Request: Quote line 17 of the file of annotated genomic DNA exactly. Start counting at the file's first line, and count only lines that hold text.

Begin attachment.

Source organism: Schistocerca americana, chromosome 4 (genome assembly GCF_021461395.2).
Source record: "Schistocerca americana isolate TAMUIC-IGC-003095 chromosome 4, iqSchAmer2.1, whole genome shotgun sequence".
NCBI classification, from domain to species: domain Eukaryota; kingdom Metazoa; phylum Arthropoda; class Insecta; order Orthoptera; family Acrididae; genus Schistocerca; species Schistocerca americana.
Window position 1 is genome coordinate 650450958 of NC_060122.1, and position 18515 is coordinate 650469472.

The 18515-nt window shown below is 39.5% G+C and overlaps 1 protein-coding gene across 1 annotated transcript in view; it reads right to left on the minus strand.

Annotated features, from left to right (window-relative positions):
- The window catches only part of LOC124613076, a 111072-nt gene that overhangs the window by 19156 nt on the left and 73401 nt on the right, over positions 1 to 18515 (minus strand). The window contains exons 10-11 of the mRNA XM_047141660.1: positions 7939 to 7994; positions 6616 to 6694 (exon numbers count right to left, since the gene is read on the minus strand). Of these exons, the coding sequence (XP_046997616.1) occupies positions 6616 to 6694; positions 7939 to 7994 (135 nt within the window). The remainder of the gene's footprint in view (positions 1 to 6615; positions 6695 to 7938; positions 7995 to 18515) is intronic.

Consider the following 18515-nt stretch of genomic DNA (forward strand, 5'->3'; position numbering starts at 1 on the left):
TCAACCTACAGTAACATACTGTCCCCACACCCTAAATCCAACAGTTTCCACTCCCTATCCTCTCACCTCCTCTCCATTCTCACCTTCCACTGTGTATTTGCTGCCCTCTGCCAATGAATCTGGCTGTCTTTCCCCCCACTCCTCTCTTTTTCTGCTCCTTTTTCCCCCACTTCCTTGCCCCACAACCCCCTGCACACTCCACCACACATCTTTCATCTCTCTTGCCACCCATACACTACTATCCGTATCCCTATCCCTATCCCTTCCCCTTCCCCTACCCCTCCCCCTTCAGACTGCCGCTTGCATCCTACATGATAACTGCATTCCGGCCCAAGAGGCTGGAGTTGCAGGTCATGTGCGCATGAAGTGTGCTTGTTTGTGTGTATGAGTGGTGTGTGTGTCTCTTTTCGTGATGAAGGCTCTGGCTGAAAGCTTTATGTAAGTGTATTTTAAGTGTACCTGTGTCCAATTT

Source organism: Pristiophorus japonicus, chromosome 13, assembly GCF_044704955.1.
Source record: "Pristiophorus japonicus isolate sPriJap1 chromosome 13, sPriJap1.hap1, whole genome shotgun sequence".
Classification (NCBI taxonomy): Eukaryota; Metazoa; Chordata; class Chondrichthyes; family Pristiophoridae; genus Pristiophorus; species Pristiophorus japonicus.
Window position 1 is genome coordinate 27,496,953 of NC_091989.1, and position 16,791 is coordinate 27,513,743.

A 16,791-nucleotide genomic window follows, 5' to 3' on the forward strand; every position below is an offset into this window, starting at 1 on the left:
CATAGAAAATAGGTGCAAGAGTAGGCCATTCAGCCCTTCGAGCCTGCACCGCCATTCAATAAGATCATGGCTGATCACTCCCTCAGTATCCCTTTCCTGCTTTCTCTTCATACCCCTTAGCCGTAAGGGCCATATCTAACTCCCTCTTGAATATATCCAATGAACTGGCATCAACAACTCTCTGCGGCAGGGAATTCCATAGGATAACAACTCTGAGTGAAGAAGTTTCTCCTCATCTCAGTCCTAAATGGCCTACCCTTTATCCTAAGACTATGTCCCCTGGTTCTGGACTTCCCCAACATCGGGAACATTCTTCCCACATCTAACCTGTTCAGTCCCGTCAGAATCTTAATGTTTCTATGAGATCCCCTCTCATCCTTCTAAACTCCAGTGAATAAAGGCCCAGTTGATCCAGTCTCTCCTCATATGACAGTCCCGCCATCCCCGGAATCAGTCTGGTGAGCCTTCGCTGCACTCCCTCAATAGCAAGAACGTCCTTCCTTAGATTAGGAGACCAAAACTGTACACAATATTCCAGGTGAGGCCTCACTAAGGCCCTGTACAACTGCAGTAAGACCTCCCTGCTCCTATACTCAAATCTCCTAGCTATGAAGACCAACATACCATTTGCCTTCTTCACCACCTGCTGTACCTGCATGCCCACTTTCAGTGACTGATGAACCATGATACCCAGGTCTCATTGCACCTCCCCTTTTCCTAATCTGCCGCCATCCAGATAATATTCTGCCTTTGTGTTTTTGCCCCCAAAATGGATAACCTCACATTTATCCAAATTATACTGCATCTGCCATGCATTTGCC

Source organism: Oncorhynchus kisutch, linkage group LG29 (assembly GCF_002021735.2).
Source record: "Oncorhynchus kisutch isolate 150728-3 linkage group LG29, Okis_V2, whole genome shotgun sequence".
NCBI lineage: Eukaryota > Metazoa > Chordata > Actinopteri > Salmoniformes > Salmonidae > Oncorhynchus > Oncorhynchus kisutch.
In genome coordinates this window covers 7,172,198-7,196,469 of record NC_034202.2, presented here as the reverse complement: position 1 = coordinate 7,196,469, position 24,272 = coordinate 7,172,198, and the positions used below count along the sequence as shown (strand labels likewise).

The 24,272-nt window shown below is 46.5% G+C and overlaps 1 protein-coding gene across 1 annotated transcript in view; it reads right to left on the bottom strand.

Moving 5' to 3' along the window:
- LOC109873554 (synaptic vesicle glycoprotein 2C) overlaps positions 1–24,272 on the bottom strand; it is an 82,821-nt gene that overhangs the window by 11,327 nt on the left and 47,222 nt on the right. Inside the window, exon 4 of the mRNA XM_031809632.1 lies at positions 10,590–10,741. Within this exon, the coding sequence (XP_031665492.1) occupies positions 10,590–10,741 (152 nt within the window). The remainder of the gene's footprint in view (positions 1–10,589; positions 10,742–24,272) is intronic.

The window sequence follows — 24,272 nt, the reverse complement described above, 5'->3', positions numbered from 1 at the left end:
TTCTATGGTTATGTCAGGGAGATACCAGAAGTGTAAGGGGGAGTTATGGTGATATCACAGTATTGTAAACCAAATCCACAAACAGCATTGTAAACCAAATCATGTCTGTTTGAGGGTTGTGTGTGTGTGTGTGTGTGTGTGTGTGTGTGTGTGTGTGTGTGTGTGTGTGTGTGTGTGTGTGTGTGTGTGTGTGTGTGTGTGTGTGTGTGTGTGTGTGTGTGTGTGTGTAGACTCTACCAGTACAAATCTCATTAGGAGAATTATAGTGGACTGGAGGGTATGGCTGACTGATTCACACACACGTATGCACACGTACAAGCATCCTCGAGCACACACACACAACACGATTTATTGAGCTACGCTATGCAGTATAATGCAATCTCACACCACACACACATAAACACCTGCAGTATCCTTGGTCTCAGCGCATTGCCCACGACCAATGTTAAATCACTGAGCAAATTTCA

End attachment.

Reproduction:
Source record: "Oncorhynchus kisutch isolate 150728-3 linkage group LG29, Okis_V2, whole genome shotgun sequence".